Pending Home Sales Continue Cooling
I am in Tampa, Florida for a few days working on a new business plan and figured I would give a quick housing report from the hotel this morning regarding pending home sales in Tallahassee. As our long-term readers already know, this report shows us what we are going to "read" about the market over the next few months.
Pending home sales are properties that are under contract, waiting to go to closing. By measuring this on a daily basis, I have a solid feel for the latest changes in the Tallahassee housing market.
New Pending Homes Sales Continue To Slow Down
The real estate graph above measures the one-year trend of pending home sales, meaning that any changes in the graph are not based upon seasonality (time of year issues), rather we are truly observing real changes in the direction of the Tallahassee housing market. The vertical yellow line marks the day that the Homebuyer Tax Credit program ended, and you can see that the market started cooling immediately.
This report that the number of new home purchase agreements in Tallahassee has been on a decline since May 1st, and if the present rate continues, we will actually hit a point lower than the "bottom" of the market that was reached in July of last year.
Housing Market Needs A Real Fix
We have pointed out here for years that the housing market has a real supply and demand problem. You cannot fix a supply and demand problem without addressing (hold your breath here, this is some deep stuff coming) "supply" or "demand."
There is a glut of homes for sale in Tallahassee and they need to be consumed. Period!
If they are rented out, but the tenants come from the local market, the problem will only shift from one set of properties to another. If they are sold, and the buyers are local, then the homes the buyers occupied prior to purchase will hit the market and no effective change will occur.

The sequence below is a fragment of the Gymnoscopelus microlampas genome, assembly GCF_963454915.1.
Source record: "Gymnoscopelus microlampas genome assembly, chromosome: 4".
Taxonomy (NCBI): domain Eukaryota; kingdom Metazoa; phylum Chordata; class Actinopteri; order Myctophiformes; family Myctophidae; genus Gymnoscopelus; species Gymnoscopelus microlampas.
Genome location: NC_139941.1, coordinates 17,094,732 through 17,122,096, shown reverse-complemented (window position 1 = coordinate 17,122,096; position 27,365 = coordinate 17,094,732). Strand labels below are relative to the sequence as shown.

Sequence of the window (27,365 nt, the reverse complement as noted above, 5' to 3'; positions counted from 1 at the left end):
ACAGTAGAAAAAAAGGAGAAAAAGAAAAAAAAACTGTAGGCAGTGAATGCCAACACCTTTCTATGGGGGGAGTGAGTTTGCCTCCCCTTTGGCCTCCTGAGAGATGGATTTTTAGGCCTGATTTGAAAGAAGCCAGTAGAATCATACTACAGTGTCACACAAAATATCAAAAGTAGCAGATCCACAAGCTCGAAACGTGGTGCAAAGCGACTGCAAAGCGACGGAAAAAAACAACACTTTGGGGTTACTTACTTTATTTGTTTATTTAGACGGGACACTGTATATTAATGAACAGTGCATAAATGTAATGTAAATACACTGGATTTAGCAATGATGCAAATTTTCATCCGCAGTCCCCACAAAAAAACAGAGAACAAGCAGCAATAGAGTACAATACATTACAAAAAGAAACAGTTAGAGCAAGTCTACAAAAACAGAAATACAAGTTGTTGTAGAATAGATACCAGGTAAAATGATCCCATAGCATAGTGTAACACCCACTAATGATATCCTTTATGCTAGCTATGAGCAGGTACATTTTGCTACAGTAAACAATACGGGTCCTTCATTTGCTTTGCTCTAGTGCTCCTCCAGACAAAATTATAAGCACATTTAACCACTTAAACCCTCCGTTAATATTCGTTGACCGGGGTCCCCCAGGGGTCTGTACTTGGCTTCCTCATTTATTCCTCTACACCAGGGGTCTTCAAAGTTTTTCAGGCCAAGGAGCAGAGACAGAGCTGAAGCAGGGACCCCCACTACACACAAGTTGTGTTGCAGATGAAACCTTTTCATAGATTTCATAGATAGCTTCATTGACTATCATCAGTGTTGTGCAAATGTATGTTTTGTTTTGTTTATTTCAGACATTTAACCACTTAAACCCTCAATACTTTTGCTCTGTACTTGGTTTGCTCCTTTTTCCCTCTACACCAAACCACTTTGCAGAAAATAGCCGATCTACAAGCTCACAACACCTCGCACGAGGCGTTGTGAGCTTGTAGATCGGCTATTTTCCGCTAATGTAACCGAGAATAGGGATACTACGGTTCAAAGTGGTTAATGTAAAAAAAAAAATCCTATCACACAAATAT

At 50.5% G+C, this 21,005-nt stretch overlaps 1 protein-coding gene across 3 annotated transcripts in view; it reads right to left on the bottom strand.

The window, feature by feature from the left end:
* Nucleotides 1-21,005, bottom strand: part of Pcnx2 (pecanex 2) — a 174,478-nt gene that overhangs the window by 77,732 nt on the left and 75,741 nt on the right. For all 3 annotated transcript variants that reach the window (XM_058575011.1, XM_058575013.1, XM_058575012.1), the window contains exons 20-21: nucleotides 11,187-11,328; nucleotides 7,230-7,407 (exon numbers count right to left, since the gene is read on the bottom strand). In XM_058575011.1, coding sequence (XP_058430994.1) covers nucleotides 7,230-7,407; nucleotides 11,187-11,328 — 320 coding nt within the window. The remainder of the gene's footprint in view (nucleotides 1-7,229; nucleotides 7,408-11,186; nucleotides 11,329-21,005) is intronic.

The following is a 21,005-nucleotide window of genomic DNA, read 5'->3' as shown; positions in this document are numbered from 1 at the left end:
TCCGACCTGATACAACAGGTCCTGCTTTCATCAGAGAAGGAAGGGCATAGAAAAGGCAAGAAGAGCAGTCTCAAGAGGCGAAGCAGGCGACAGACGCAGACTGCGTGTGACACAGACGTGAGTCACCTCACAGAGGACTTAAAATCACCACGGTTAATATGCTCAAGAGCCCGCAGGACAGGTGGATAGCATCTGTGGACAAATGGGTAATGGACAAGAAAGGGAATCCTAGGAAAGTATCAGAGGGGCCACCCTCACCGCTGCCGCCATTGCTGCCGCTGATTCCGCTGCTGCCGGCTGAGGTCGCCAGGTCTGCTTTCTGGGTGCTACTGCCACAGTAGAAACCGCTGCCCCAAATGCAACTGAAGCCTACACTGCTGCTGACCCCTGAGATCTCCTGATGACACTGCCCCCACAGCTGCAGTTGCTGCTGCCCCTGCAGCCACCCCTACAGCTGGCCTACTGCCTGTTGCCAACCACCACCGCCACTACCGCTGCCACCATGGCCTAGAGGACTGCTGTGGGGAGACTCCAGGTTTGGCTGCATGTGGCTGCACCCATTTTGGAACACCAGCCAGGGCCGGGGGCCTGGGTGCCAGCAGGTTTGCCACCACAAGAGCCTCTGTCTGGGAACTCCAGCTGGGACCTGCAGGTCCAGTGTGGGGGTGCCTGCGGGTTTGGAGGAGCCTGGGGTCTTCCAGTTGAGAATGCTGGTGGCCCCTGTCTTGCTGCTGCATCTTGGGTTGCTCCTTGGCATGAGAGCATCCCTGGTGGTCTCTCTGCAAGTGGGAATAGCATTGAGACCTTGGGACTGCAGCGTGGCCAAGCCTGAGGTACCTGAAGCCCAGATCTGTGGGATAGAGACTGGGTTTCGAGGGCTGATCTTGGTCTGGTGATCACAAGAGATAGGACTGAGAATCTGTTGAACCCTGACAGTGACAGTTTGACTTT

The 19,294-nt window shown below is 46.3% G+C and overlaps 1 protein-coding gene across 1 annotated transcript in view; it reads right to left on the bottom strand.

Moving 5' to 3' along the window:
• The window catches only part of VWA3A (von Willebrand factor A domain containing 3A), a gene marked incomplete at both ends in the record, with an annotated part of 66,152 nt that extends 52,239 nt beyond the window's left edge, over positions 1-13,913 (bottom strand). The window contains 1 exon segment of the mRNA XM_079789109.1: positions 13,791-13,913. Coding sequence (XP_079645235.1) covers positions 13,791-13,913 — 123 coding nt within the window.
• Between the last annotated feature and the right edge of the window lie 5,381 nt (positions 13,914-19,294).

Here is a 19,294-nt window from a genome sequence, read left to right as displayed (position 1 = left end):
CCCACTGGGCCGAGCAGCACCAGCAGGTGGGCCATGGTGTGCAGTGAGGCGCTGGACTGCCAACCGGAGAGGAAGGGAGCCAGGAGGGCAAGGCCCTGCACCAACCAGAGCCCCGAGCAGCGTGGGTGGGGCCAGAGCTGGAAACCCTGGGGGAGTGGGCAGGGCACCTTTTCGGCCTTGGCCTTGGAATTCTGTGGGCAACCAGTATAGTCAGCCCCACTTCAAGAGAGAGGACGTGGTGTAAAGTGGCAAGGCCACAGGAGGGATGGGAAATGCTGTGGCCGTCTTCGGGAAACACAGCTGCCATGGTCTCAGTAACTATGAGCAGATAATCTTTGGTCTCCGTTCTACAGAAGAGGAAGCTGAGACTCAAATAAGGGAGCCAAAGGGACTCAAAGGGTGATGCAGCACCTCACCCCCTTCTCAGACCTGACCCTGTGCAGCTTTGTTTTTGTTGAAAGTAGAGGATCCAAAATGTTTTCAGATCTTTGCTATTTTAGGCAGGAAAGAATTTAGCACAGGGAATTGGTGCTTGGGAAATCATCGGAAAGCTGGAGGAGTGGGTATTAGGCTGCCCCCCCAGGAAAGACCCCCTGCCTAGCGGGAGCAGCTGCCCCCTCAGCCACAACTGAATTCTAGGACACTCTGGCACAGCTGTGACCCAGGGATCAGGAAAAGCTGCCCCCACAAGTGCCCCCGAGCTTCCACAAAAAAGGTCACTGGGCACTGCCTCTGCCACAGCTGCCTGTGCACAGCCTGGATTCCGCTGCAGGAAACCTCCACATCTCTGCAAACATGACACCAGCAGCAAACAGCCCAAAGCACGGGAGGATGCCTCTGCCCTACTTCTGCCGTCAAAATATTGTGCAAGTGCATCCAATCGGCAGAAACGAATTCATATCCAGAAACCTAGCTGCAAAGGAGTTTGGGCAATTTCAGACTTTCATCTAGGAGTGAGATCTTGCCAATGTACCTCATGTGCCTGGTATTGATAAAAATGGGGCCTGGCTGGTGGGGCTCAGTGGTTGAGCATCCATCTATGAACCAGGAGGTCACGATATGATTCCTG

We need new buyers or tenants to consume the glut of homes for sale in Tallahassee (and in America). We over-built for a period of five years and it takes population growth to consume this glut. Ultimately, there are only three things that can fix our housing problem.
3 Solutions To Our Housing Problem
- We could burn down the excess inventory of homes and create an instant balance in the market. While this might not seem realistic, I suspect the US government would have spent a lot less money on the recovery if it bought the cheapest 1.5M homes in the US and had them distroyed.
- We could encourage teenagers to move out of their parents homes and live on their own (tongue in cheek) as this would create an instant new breed of home buyers or tenants.
- We could stop building until our natural growth allows for the consumption of housing units. This is the most realistic solution, but unfortunately our government is looking for ways to stimulate the construction industries as they represent such a large portion of our economy.
I suspect we will see a modified version of the third choice, slowed construction until a balance is found (7 to 10 years from now in Tallahassee). It did not have to be this bad, but a gross lack of leadership in our political "leadership" means that only the market will correct this problem.